/ The semantics of the G8 resolution
THE REFERENCE to the Cyprus problem in the final document of the G8 (Group
of Eight) summit, held in Cologne at the weekend, was given great
prominence by most newspapers. Interpretations varied, but most papers
highlighted the call for a return to talks without any pre-conditions.
_ reported that the G8 had called on President Clerides and Rauf Denktash
to commit themselves to participate in negotiations in the autumn which
would keep going until a settlement was found. No pre-conditions would be
set for attending the talks and all the issues would be on the negotiating
According to the G8 announcement, "the solution of the Cyprus problem would
benefit not only all the people of Cyprus, but would contribute positively
towards peace and stability in the region." It added: "Both sides in the
dispute have justified concerns that can be addressed."
_ claimed that there had been "frenzied behind-the-scenes activity", in the
formulation of the summit's chapter on Cyprus. The draft document adopted
earlier by G8 Foreign Ministers had been changed by the US, who presented
the summit with a new proposal. This prompted the Cyprus and Greece foreign
ministries, which supported the original draft, into a diplomatic campaign
to alter the US draft.
Meetings with British, American and Russian officials as well as with
representatives of the other G8 countries, ensured that a satisfactory
compromise was found regarding the wording about UN resolutions which would
"be taken fully into account". However, the fact that all issues would be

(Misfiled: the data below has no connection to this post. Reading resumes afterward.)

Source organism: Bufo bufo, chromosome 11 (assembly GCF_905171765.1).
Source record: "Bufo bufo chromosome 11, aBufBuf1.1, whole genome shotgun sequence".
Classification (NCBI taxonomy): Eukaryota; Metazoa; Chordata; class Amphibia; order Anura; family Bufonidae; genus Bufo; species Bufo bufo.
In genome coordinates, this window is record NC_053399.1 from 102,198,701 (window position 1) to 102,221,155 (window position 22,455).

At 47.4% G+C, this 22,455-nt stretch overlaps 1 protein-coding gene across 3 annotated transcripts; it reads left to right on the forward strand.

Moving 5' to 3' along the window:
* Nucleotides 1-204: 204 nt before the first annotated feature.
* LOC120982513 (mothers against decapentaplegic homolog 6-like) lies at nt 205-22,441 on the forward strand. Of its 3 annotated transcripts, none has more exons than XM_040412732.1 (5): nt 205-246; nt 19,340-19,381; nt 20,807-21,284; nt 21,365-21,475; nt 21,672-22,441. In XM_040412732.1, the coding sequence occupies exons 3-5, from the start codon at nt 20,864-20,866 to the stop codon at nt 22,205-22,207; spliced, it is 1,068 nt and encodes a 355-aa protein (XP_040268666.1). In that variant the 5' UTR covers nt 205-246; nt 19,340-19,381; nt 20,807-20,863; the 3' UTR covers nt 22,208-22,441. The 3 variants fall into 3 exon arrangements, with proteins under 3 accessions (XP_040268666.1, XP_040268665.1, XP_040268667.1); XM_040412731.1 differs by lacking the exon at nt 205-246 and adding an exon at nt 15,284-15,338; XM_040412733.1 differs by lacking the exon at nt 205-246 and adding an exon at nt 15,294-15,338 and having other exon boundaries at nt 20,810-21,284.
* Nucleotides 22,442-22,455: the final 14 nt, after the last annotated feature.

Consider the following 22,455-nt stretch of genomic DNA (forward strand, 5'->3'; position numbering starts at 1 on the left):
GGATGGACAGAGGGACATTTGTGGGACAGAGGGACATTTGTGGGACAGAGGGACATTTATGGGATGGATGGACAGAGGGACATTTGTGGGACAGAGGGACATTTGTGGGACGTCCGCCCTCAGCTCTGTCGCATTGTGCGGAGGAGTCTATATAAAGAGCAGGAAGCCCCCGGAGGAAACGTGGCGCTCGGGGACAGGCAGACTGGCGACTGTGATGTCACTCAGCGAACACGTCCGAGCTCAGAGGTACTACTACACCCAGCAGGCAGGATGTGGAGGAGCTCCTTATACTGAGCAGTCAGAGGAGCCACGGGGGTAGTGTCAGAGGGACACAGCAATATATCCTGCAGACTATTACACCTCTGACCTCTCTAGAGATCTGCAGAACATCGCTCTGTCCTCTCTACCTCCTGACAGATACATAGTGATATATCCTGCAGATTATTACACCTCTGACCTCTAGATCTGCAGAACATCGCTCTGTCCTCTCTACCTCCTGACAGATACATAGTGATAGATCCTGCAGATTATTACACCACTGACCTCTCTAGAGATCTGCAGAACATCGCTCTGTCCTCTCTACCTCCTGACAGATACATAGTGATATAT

on the negotiating table meant Turkey's demand for a confederation had not
been ruled out, it said.
_ explained how the G8 document had been changed. The original document,
prepared by the G8 foreign ministers, said that "the negotiations would be
based on UN resolutions". Denktash had objected to this and the US proposed
the alternative, "the UN resolutions will be taken into account," which did
not satisfy the Greek side. The final compromise was that the resolutions
"will be taken fully into account".
The paper also accused French President Jacques Chirac of closing the EU
door to Cyprus. It quoted him as saying that "the EU does not want to bring
into its ranks disputes that are unsolved". This was blackmail, aimed at
forcing new concessions from the Cyprus government, it said.
_ reported that the Cyprus government was satisfied with the G8
announcement as it was an improvement on the US proposal. Government
sources also said that the conditions set by Turkey for the resumption of
the talks had been rejected by the G8.
_ led with a report about the internal party elections in Disy. It said
that Disy was "the great victor" because it emerged united from the
elections. The contest for the deputy leadership was won by Panayiotis
Demetriou who was embraced and congratulated by his opponent as soon as the
results of the vote were known. Then both joined hands with the Party
leader Nicos Anastassiades to salute the crowd.
_ led with an investigation into the prices of medicine in Cyprus, which it
compared with those in Greece. It reported that many drugs were being sold
in Greece at less than half the price that was being charged by importers
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